LMIA Exemption Code C-60

Steven MeurrensBusiness and Entrepreneur Immigrantion

On December 15, 2022, Immigration, Refugees and Citizenship Canada (“IRCC”) updates its Labour Market Impact Assessment (“LMIA”) exemption codes.  An LMIA is an opinion from Service Canada that the entry of a foreign worker will have a positive or neutral impact on the Canadian labour market.  To obtain a positive LMIA employers must generally recruit for four weeks on prescribed websites, invite potentially qualified Canadians to apply, pay prevailing wage, and demonstrate other labour market benefits. The process is often difficult.

Because of this, and other reasons, Canadian immigration legislation permits IRCC to issue work permits in certain circumstances without employers needing to obtain LMIAs. These are known as LMIA exemptions.

For the most part the December 15, 2022 changes involve renumbering some of the LMIA exemptions and splitting previous LMIA exemptions into several categories.  Future changes are expected. There were, however, important changes to the LMIA exemptions for provincial nominees in business programs and other entrepreneurs.  These changes involve the introduction of “significant benefit” tests.

Significant Benefit

IRCC has always had an LMIA exemption for individuals whose work in Canada would generate significant economic, social or cultural benefits.

Generally, economic benefits are benefits that would contribute to a company’s growth, expansion or continuation that have fiscal benefits and allow for the competitive advantage of Canada’s business community. Social benefits are where someone’s work will provide significant external benefits to other third parties not directly involved in business transactions. Culture is defined as creative artistic activities and the goods and services produced by it.

Significant includes, but is not limited to, an assessment of how the work of a foreign national will provide general economic support for Canada, advancement of Canadian industry, increased health and well-being or increased tolerance or opportunities to come together with others of similar culture.

The IRCC website provides examples of all of the above. It cautions that visa officers should be reluctant to issue work permits under the category, but also notes that where an LMIA is not available, and the balance of practical considerations indicates that the work of a foreign national would be of significant benefit to Canada, economically, socially, or culturally, then a work permit can be issued without the LMIA.

Provincial Nominee Entrepreneurs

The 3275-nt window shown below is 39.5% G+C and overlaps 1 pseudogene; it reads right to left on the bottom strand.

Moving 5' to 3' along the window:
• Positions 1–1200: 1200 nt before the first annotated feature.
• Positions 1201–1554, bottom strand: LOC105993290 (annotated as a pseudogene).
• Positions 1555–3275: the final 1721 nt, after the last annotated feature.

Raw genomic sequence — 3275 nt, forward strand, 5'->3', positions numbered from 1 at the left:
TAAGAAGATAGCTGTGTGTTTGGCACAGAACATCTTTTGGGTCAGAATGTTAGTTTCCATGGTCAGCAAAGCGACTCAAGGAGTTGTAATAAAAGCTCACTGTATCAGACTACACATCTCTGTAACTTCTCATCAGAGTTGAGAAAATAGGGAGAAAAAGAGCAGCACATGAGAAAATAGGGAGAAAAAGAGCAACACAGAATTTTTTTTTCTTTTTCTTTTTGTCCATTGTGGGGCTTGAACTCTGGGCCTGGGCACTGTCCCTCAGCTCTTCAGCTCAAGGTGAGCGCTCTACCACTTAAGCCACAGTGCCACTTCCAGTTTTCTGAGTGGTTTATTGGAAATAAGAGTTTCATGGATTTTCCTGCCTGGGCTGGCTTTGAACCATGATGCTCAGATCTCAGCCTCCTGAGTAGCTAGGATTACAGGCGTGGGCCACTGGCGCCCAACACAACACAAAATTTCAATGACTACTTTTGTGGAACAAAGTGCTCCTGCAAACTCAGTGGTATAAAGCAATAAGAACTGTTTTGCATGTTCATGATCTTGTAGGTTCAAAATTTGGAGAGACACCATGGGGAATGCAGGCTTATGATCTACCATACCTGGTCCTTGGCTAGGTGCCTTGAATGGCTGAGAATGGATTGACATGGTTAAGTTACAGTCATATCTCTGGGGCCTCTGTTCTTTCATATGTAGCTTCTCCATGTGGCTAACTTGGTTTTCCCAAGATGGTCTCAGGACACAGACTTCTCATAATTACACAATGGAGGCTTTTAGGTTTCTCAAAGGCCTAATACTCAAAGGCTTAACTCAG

Prior to December 15, 2022, prospective provincial nominees who were issued work permit support letters by a provincial government to be entrepreneurs in a province did not need to also demonstrate that their work in Canada would generate a significant economic, social or cultural benefit.

This is no longer the case.  Now, under a new LMIA Exemption Code C-60, entrepreneurs applying for work permits under provincial nominee programs will generally need to demonstrate that their proposed work will provide general economic stimulus or the advancement of Canadian industry.  They will also need to provide business plans which show that they have the experience to manage the business, the language abilities needed to operate the business and that their work will be of significant benefit.  Provincial letters of support may be indicative, but IRCC will now it seems essentially be reassessing provincial nomination applications.

The consequence of this change is significant, and could potentially reduce the attractiveness and predictability of provincial nominee entrepreneur programs. The change is recent and has not been widely publicized. Those considering applying to provincial entrepreneur programs, as well as those who may represent them, need to understand the new LMIA Exemption Code C-60.

Weight of Provincial Letters of Support

In Shang v. Canada (Citizenship and Immigration), 2021 FC 633, Madam Justice Kane determined that if a visa officer is to refuse a provincial nominee’s work permit application, and that provincial nominee presented a work permit support letter, then the decision will be unreasonable if an officer does not explain why they are not giving significant weight to the provincial nomination.

In Yang v. Canada (Citizenship and Immigration), 2023 FC 954, Justice Favel, applying Shang held that the following refusal reasons were justifiable in refusing a provincial nominee work permit applicant: